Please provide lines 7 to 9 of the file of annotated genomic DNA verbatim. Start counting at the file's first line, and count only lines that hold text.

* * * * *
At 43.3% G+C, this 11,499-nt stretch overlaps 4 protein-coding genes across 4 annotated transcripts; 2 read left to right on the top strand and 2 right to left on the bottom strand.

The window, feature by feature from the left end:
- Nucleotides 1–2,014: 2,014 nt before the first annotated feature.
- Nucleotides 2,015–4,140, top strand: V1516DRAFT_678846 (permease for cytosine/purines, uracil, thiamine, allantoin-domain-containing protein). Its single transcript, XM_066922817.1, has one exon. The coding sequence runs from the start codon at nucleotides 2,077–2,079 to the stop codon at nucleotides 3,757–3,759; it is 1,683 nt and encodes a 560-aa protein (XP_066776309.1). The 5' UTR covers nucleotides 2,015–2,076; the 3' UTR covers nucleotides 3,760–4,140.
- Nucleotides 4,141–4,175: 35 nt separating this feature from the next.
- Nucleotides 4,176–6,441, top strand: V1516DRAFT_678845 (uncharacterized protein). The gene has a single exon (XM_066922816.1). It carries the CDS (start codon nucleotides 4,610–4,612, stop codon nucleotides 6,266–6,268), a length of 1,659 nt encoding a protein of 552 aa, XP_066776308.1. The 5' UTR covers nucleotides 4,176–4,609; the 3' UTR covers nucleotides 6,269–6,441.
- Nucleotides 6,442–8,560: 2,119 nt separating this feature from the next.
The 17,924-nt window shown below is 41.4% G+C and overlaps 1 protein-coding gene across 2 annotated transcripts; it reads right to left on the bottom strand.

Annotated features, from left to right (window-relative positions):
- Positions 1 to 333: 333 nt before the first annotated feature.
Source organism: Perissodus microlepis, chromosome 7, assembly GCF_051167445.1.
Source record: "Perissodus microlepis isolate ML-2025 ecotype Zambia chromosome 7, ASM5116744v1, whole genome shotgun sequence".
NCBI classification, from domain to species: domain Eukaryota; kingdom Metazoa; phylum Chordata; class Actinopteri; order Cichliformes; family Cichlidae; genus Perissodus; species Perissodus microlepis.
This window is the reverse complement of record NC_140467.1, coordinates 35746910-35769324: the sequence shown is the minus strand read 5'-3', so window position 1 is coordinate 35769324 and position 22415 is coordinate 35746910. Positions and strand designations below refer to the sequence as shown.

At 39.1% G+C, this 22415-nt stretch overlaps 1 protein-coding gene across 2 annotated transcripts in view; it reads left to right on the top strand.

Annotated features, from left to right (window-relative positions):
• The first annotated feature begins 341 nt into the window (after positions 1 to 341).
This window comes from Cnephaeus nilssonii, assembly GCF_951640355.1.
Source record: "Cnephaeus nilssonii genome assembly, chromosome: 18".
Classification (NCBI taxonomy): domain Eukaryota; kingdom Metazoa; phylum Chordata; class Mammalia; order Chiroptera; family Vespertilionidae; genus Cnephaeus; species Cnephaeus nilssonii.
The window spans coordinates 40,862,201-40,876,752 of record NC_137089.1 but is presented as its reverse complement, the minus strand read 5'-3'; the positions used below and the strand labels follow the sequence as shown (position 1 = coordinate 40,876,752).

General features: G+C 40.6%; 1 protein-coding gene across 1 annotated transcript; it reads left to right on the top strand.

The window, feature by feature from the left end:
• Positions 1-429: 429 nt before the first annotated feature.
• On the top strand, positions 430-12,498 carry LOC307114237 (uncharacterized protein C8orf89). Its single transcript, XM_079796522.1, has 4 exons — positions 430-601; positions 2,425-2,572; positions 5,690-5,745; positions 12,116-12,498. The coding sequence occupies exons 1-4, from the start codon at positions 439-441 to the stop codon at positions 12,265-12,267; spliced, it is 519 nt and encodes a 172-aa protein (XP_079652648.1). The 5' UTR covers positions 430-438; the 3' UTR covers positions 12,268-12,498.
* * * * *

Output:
- Nucleotides 6,442–8,560: 2,119 nt separating this feature from the next.
The 17,924-nt window shown below is 41.4% G+C and overlaps 1 protein-coding gene across 2 annotated transcripts; it reads right to left on the bottom strand.

Annotated features, from left to right (window-relative positions):